since the end of the 1960s, there have been thousands of reworkings of
his songs, and he occasionally writes a song for or with another
artist. "(To) Make You Feel My Love", originally given to Billy Joel,
has become something of a modern standard, while some fans were taken
aback by Dylan's collaboration with Michael Bolton on "Steel Bars".
Here are the 40 Greatest Versions of Bob Dylan Songs, ranked by their
popularity (in the US and the UK), influence, and impact on Dylan's
career. (This list excludes Dylan's own recordings, of course.)
1. Blowin' In The Wind - Peter, Paul & Mary
2. Mr. Tambourine Man - The Byrds
3. All Along The Watchtower - Jimi Hendrix Experience
4. The Mighty Quinn (Quinn The Eskimo) - Manfred Mann
5. It Ain't Me Babe - The Turtles
6. Blowin' In The Wind - Stevie Wonder
7. Knockin' On Heaven's Door - Guns 'N Roses
8. Make You Feel My Love - Adele
9. I Shall Be Released - The Band
10. This Wheel's On Fire - Julie Driscoll with Brian Auger & The Trinity
11. Don't Think Twice, It's All Right - Peter, Paul & Mary
12. It Ain't Me Babe - Johnny Cash
13. My Back Pages - The Byrds
14. All I Really Want To Do - Cher
15. To Make You Feel My Love - Garth Brooks
16. Don't Think Twice - Wonder Who? (The Four Seasons)
17. All I Really Want To Do - The Byrds
18. If Not For You - Olivia Newton-John
19. You Ain't Going Nowhere - The Byrds
20. Emotionally Yours - The O'Jays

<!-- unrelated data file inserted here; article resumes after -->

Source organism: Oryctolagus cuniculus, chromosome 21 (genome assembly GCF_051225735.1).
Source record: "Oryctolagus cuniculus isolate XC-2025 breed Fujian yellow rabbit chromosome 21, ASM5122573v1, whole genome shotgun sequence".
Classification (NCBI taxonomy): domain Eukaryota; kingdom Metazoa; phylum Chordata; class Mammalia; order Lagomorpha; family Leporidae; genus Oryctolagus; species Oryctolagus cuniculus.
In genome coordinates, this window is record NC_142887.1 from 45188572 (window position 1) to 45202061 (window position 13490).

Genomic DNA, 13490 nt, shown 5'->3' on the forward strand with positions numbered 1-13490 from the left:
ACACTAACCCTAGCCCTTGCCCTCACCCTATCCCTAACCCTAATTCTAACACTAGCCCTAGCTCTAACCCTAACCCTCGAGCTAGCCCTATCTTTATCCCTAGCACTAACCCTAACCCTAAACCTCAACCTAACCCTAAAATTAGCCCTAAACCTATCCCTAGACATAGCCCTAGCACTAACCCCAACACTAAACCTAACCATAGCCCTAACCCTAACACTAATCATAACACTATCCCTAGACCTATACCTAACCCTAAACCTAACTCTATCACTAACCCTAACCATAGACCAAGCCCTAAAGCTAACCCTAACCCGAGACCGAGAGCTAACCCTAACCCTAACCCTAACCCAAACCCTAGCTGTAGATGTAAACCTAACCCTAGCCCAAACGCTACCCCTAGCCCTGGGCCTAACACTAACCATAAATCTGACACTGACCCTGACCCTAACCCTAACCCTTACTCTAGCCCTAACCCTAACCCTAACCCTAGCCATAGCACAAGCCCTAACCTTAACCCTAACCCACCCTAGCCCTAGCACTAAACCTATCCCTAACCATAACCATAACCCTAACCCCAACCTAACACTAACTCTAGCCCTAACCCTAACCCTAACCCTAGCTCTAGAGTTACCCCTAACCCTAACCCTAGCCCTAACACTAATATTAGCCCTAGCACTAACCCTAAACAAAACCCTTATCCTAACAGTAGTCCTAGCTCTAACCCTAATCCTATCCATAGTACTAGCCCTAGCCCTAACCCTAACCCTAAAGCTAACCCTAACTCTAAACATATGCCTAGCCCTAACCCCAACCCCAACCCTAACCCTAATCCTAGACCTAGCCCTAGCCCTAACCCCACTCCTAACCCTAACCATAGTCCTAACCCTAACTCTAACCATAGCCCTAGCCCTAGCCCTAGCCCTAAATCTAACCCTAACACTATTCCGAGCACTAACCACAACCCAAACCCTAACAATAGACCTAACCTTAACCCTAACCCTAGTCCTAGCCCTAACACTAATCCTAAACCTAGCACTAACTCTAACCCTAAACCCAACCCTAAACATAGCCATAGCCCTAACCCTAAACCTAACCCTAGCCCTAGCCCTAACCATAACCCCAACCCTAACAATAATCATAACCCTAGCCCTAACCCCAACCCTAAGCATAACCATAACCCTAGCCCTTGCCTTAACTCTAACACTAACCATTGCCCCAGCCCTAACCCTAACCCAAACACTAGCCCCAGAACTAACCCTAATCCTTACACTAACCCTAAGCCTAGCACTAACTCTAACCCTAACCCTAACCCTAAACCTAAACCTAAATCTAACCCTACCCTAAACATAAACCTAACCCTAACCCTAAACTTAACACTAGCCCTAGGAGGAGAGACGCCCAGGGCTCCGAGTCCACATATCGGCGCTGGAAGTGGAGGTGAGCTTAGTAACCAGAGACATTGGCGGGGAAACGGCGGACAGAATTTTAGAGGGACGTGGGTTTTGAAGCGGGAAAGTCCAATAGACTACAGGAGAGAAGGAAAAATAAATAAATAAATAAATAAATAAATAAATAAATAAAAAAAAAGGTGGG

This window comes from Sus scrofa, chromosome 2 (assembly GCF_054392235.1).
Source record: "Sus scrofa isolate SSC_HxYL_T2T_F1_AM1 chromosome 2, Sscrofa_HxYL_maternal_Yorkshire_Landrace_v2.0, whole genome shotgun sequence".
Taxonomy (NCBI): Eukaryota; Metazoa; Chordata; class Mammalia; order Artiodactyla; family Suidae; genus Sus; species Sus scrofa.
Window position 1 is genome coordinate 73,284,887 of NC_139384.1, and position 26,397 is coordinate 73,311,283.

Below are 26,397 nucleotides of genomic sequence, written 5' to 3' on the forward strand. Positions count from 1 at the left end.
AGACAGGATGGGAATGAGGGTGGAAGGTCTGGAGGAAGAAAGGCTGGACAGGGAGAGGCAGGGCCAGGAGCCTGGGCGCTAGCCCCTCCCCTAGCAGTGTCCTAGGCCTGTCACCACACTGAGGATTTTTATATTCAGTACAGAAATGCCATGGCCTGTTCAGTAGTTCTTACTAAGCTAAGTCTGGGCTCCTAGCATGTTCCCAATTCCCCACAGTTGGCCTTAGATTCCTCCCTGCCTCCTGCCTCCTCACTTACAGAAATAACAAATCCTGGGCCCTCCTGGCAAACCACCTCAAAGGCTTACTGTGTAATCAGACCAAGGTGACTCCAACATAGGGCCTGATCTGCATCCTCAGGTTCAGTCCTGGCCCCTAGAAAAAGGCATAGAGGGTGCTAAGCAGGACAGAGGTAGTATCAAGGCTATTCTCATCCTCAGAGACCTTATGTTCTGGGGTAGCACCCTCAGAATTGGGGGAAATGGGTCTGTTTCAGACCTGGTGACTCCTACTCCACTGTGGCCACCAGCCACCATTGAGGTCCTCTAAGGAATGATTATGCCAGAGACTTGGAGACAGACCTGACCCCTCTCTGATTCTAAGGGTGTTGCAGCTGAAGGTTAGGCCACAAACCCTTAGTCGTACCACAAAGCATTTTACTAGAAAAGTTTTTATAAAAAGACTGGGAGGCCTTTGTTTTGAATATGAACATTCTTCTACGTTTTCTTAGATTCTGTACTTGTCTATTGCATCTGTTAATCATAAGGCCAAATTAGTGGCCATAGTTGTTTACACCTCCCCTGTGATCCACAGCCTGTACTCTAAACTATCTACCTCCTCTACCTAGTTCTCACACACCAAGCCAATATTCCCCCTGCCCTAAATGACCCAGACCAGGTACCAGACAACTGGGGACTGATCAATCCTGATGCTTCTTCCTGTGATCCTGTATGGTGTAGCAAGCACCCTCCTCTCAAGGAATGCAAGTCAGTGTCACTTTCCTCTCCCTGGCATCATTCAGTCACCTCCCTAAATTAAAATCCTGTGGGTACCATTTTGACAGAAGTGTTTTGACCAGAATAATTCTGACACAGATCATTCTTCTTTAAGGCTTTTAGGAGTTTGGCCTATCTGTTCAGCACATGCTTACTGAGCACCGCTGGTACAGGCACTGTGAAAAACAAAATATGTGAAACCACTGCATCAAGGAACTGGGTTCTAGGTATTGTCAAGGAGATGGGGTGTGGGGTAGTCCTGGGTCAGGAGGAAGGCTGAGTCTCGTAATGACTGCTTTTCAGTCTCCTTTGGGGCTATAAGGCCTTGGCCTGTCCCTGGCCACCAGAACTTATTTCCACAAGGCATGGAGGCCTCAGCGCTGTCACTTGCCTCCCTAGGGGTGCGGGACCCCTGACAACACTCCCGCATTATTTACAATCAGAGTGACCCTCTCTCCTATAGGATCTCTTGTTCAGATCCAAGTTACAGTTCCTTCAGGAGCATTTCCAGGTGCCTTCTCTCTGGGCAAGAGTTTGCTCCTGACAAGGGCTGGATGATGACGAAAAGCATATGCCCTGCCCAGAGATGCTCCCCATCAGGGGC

21. Steel Bars - Michael Bolton
22. She Belongs To Me - Rick Nelson
23. To Make You Feel My Love - Billy Joel
24. If Not For You - George Harrison
25. Knockin' On Heaven's Door - Eric Clapton
26. If You Gotta Go, Go Now – Manfred Mann
27. Absolutely Sweet Maree - Jason & The Scorchers
28. It's All Over Now, Baby Blue - Them
29. Wanted Man - Johnny Cash
30. Just Like A Woman - Richie Havens
31. Farewell Angelina - Joan Baez
32. I'll Be Your Baby Tonight – Robert Palmer & UB40
33. Si Tu Dois Partir (If You Gotta Go, Go Now) - Fairport Convention
34. Chimes Of Freedom - Bruce Springsteen
35. Just Like A Woman - Manfred Mann
36. Chimes Of Freedom - The Byrds
37. Highway 61 Revisited - Johnny Winter
38. Percy's Song - Fairport Convention
39. Tomorrow Is A Long Time - Elvis Presley
40. Subterranean Homesick Blues - Red Hot Chili Peppers
PLACEMENT ON DDD LISTS (as of 1/05):
Greatest Rock Lyricists - #1 Greatest Rock Artists - #3 Greatest Influential Rock Artists - #5 Greatest Rock Songwriters - #6 Greatest Live Rock Artists - #44 Greatest Rock Albums - 6 entries